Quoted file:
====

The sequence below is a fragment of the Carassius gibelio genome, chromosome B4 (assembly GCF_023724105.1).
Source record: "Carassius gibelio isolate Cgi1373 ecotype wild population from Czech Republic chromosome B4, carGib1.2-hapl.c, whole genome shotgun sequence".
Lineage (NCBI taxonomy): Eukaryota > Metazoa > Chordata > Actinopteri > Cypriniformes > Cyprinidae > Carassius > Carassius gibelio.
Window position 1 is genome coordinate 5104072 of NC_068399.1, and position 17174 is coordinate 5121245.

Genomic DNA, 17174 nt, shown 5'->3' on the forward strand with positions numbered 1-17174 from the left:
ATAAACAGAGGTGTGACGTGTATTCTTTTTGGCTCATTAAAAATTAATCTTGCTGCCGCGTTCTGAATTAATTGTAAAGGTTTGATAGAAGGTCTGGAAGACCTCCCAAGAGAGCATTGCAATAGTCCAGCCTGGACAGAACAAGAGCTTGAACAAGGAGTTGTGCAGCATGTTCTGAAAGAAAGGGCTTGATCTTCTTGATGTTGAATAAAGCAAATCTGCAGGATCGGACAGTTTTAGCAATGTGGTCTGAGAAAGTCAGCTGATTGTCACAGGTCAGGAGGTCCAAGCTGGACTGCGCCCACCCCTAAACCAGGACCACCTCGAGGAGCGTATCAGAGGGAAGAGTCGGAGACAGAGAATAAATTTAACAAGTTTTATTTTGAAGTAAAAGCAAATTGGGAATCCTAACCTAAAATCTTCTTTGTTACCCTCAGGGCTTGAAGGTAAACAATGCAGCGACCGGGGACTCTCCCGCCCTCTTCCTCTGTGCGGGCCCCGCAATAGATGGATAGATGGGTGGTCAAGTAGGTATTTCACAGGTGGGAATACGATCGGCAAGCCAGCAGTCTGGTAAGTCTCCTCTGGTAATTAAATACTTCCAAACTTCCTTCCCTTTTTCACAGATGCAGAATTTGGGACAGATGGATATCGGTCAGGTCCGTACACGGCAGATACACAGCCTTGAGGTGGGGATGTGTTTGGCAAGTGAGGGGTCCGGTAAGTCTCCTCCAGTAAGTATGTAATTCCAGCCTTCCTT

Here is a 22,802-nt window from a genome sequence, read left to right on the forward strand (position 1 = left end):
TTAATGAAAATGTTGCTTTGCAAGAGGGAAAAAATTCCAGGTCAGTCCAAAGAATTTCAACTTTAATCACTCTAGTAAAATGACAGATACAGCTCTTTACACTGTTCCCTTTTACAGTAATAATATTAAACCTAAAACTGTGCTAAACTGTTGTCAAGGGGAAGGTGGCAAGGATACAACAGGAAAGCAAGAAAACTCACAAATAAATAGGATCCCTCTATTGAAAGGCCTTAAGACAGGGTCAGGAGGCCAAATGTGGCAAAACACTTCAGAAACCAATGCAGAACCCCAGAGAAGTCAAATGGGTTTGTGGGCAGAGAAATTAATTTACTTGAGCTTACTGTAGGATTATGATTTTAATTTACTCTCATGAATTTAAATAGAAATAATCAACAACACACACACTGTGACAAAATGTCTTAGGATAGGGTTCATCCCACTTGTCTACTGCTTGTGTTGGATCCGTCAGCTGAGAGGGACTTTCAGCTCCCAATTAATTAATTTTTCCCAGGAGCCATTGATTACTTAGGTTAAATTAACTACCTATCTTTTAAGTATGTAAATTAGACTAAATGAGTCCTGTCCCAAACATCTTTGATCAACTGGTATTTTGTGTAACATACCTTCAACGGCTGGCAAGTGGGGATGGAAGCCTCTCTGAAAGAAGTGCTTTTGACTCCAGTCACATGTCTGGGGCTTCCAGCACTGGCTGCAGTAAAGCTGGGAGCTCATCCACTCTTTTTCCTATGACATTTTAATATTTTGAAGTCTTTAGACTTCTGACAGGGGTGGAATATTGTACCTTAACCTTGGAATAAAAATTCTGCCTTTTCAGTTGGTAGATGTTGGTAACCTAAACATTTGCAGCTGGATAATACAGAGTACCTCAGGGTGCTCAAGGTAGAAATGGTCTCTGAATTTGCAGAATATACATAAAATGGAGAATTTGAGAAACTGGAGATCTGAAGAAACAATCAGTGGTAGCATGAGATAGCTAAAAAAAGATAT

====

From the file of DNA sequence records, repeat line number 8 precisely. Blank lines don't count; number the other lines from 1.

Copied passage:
TTAATGAAAATGTTGCTTTGCAAGAGGGAAAAAATTCCAGGTCAGTCCAAAGAATTTCAACTTTAATCACTCTAGTAAAATGACAGATACAGCTCTTTACACTGTTCCCTTTTACAGTAATAATATTAAACCTAAAACTGTGCTAAACTGTTGTCAAGGGGAAGGTGGCAAGGATACAACAGGAAAGCAAGAAAACTCACAAATAAATAGGATCCCTCTATTGAAAGGCCTTAAGACAGGGTCAGGAGGCCAAATGTGGCAAAACACTTCAGAAACCAATGCAGAACCCCAGAGAAGTCAAATGGGTTTGTGGGCAGAGAAATTAATTTACTTGAGCTTACTGTAGGATTATGATTTTAATTTACTCTCATGAATTTAAATAGAAATAATCAACAACACACACACTGTGACAAAATGTCTTAGGATAGGGTTCATCCCACTTGTCTACTGCTTGTGTTGGATCCGTCAGCTGAGAGGGACTTTCAGCTCCCAATTAATTAATTTTTCCCAGGAGCCATTGATTACTTAGGTTAAATTAACTACCTATCTTTTAAGTATGTAAATTAGACTAAATGAGTCCTGTCCCAAACATCTTTGATCAACTGGTATTTTGTGTAACATACCTTCAACGGCTGGCAAGTGGGGATGGAAGCCTCTCTGAAAGAAGTGCTTTTGACTCCAGTCACATGTCTGGGGCTTCCAGCACTGGCTGCAGTAAAGCTGGGAGCTCATCCACTCTTTTTCCTATGACATTTTAATATTTTGAAGTCTTTAGACTTCTGACAGGGGTGGAATATTGTACCTTAACCTTGGAATAAAAATTCTGCCTTTTCAGTTGGTAGATGTTGGTAACCTAAACATTTGCAGCTGGATAATACAGAGTACCTCAGGGTGCTCAAGGTAGAAATGGTCTCTGAATTTGCAGAATATACATAAAATGGAGAATTTGAGAAACTGGAGATCTGAAGAAACAATCAGTGGTAGCATGAGATAGCTAAAAAAAGATAT